The main gallery is dominated by two seemingly unrelated installations. One is an all-pink set evoking a domestic space, in which a two-channel video plays. A British woman (played by different actresses) in a red pantsuit with an official-looking nametag leads us through a tour of nearly identical suburban homes. Slowly she breaks down, smashing a laptop as she flops on the ground, then hyperventilates in a juvenile bedroom. It’s hypnotic and reminds me of those “can’t look away” property-homogenizing-and-flipping shows destroying various housing markets in the name of reality television. Other sculptures look like charred carcasses of endangered animals. Behind them, a small video screen shows them as mannequins melting in a burning Banana Republic. 

The back gallery features footage of right-wing militias along the US-Mexico border and an installation comprising a Gadsen flag with the snake biting an eagle (a reversal of the imagery on the Mexican flag). There are also cartoon-like storyboards of the footage, leading to an ambiguous relationship between the video and the drawings—is this a real documentary? Or are these scripted scenes of over-the-top characters firing guns, yee-hawing, and speaking incongruous lines about tolerance? It’s a profoundly unsettling work—moreso than the other humorous video/installation pairings in the show.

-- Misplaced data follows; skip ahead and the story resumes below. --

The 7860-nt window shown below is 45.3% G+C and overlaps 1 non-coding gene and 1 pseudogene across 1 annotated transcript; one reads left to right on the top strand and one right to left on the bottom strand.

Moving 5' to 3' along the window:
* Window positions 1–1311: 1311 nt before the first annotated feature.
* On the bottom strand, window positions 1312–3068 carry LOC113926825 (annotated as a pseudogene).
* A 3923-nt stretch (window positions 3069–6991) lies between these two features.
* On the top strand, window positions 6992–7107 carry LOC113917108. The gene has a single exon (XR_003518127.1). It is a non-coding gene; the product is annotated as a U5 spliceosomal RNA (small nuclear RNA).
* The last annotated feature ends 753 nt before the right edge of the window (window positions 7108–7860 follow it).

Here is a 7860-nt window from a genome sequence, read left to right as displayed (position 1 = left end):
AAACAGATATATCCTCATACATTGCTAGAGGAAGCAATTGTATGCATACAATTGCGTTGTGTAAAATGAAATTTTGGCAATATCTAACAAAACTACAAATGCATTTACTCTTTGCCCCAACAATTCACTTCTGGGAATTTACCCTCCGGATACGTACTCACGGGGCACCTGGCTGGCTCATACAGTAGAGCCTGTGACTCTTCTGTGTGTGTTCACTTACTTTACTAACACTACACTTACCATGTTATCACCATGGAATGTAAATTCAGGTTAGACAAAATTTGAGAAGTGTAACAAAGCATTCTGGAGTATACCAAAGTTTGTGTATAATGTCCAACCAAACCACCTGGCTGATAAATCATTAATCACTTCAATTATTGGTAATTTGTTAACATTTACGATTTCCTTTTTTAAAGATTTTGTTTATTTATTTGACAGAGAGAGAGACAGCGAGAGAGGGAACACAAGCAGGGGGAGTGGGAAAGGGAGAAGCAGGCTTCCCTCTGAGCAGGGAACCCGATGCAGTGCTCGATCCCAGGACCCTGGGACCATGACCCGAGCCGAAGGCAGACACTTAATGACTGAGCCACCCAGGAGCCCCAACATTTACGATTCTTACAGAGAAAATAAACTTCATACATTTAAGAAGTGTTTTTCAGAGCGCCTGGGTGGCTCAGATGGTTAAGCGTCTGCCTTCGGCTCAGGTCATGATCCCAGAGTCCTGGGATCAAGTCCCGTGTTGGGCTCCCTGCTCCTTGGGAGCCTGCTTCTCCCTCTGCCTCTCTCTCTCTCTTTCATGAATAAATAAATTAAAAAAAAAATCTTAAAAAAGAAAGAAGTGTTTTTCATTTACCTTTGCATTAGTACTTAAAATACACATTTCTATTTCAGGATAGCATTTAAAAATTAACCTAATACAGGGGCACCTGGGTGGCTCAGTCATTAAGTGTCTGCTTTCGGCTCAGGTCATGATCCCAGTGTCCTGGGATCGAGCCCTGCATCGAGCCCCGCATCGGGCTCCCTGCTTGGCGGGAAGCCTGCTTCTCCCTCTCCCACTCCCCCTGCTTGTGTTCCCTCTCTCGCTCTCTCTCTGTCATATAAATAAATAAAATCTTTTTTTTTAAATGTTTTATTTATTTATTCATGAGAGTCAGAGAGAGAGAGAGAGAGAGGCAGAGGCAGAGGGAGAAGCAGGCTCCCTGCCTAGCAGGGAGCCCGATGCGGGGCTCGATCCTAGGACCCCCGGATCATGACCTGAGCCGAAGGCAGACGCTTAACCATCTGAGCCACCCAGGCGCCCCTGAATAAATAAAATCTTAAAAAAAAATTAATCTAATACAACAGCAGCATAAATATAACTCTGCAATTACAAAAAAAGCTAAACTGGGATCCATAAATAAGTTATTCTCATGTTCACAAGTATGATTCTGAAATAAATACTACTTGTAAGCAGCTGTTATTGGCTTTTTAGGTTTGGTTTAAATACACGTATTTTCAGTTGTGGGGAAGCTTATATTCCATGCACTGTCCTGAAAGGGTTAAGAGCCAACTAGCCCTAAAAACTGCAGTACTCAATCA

Andrew Birk: Para mi Hija & Colectiva (Project Room)
Galería Karen Huber
Av. Bucareli #120, Col Juárez
On view until April 11
Tuesday–Friday: noon–3 p.m. and 4 p.m.–7 p.m., Saturday noon–3 p.m.